M. F. Muae w»s b.o ordinary young tcan. His intelli-
--T •# f3ru]ur-««, .
decision, energy, social virtueH, kd.ibili.y and affection- |
ale diepositi'tn had won for him an enviable reputation
in the comranniiy in which ho lived, and secured (or
him their love and admiration. No young man cou^d
ha^e bren wore popular than be, or could have epjoyed
•he confidence of his fvllow citizens to a greater degree
His moral worth, urbanity, strict integrity and ’ntel-
leoiual attainmentii eon^tituied him the pride and orna-
’oent of his friends, and gave promis^f a life of great
'.uefulness. His denortment was su» that, while he
w n the respect and admiration of his superi >rs, be
was the idol of those whom he oom^iande't. He made
a public profession of re'ig'on iu the 24th year of his
ige. and al hou«h he never joined any cburob he gave
the brighteflt e»iden«e of hi» accor'anco with Ood.« He
was poli.e, generous and brnvo. full of life and spirits,
•»vcr checrful aud rv:\dy to do his duty. He obtained
% furlough iu 4>?ce" ber JHoS, lo visit his friends at
home. Though ui.known to them he hid ala^i fare well
He was ever affee.iioaate to his relatives, especia'ly to
his parents whom he fondly love^ He wc.s the 2d son
tba. fell a eaorifloe in this cru-jl war. Thus has fallen
.wo of earth’s brightest j wela. Tney have cxobauged
tfce hardships and suT.>rings of a soldier's life for the
nrp, the crown and tne peaceful mansions of eternal
h’i'^f,; and though their bod es r-st in a hostile land,
we tru-t their spirit!-- are with ihe-r God who g-avo them
Tne brav^, the yentle, uaM«.-iuming sold ers arc jfone;
hey now sleep the sleep that knows no w.akicg; no
tan-to reiurn to iLeir fond and doating par ats t^iU
ar iused by him that giv. s and lakes away! Tuen mur
m ir m t; you may gee tbem ag^,in where wo wi’l rver
!ie to part no more.
Green be the sod atj ive th e.
Brother of my l^ctter i*ys!
None knew tL',« but to love thee.
None n.irtiid thee hut ii> prame.
Things wo prize are first to vani-ct
IIoartH we love to p*ss away;
But a '■ rother slaiu in hattlo
OrirveH the hea»'t from day to d «.y
He has leK us, he h.as left un,
The nobie and (he ^rave;
Ue is sleeping, he is slocpitig.
In the soldier's silent grave
He has taken up his homeward
March to that Herener clime,
Where ihu watching, w;«ting angels
Havo led him from the bat'le’s din.
Far away from home he Ji^d,
in manhood’s bright and narly blo.i^ ,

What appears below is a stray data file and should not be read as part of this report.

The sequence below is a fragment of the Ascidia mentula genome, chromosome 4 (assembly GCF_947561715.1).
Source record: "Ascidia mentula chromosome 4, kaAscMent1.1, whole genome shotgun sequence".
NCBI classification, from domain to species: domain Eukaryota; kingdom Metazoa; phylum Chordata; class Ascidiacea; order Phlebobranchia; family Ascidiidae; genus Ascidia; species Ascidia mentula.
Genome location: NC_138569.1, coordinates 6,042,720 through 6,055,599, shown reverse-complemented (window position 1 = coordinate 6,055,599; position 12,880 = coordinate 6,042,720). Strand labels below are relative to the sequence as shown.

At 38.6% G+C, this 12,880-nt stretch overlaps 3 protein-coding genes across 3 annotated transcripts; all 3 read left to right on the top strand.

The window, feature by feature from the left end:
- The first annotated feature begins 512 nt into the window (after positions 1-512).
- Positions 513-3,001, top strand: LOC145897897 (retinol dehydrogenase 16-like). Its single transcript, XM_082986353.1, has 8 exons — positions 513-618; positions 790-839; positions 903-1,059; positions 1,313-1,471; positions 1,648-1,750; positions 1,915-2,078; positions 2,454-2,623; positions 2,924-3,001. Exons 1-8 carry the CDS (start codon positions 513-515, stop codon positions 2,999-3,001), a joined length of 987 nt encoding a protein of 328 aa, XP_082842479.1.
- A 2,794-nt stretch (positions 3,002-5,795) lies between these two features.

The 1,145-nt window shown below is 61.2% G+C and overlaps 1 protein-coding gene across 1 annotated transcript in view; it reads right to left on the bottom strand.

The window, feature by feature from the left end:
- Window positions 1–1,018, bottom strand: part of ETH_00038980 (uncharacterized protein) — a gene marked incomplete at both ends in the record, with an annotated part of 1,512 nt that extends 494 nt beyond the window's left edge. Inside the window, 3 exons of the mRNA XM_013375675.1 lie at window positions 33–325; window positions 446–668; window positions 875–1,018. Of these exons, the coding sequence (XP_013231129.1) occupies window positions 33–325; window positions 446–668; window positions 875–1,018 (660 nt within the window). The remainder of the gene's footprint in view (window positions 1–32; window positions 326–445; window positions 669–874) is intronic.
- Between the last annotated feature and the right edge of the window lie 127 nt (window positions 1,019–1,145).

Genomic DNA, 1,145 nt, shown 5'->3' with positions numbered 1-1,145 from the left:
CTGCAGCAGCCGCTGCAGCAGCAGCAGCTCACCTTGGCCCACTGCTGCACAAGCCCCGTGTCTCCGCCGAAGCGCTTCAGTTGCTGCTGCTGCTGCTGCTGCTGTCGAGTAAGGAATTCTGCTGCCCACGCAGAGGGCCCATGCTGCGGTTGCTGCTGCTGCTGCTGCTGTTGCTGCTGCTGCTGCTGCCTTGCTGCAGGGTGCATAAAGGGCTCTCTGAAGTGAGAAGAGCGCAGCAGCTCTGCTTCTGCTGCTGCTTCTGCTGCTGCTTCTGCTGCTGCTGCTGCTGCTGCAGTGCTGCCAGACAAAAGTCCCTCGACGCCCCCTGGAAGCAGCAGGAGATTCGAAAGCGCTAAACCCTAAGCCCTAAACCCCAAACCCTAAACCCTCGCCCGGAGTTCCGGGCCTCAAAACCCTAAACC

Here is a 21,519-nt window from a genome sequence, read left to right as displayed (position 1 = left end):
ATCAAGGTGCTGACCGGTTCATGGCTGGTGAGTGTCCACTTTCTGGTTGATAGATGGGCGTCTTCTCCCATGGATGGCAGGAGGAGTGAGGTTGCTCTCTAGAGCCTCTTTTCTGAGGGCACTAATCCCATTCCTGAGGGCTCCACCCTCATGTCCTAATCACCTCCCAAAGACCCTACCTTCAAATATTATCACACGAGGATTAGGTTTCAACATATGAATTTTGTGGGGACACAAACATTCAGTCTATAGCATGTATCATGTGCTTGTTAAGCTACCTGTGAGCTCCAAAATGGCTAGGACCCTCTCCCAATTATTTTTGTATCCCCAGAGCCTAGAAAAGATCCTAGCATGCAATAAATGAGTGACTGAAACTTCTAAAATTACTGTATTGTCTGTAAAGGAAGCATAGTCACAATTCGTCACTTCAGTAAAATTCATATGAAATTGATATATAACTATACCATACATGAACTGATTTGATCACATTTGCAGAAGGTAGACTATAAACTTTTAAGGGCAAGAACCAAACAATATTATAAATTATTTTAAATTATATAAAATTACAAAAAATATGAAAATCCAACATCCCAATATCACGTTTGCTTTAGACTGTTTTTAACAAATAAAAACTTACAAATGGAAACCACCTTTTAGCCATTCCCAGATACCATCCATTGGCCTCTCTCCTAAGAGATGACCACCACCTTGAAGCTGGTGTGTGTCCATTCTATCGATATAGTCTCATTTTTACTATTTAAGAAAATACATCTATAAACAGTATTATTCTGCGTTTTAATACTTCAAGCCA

The ■•Wo hrtm- tmi fonu
Lies silant in »>»»
1 felt that should thejtani of dcsth
C’er rena theso tender tics in twain
I’d gladly yield the'tiaeting breath
And join the lost and loved again.
But he is goto and i am here
To wander ou this mortal shorj. *
And weep, alas, (hat bitter tear
Which my bosom long has borne.
Oh why should I now wish fo live
When moat of joys of earth are fled,
When that dear bruther, dear to me.
Lies buried with (be silent dead.'
. BaoTHBE A. B. M.
STATE OF NORTH CAROLINA, CHATHAM CO.
Court of Pleas & Quarter Sessions, Feb’y Te»-m, 1864.
The 'olloying resolutions we'e unanimously passed
at the late Term cf Chatham f ouaty Court:
Whereas: It is due to tho memorjr of any citizen who
h^s been long and faithfullv engaged in (he service of
the pubHo and has %een called henoe while so engaged,
that some expression of the sense of hia serviees should
be given in the scene of his labors, and it is alike due
to.ourselves as to tho departed, that our appreciation of
these merits should be placed on rcoorti, to the end the
eame may be perpciuated to after-terms. Therefore
Resolved, by the Magistrates of Chatham, that they
have learned with deep sensibility and profound regret
tbat G. W. Golctston and Turner Bynum, £sqs., have
oit'pfcried this life since the last Term.of this Ceurt
That these eminent oitisens of Chatham have long been
f .''soeiated with tho public biuineAs of the rountv, the
drst as the presiding Magistrate and the seeond as as
sociate Jnstioe «f the Court That in the varioai duties of
the 'tagistrates thgr have been, laborious aad indefati
gable, and their afrviee* fer many years have been
highly beaefieial te the eitixeas of the county.
Resolved, further. That the foregoing resointioma be
entered on the records of this Coart aa a tegtliaony of
their eminent pablie serviees.
(A oopj from the MiAutee.)
R* C. GQXIfili, C. Qk C
luv.iiUnts from Netrbtrn.—On the anniversary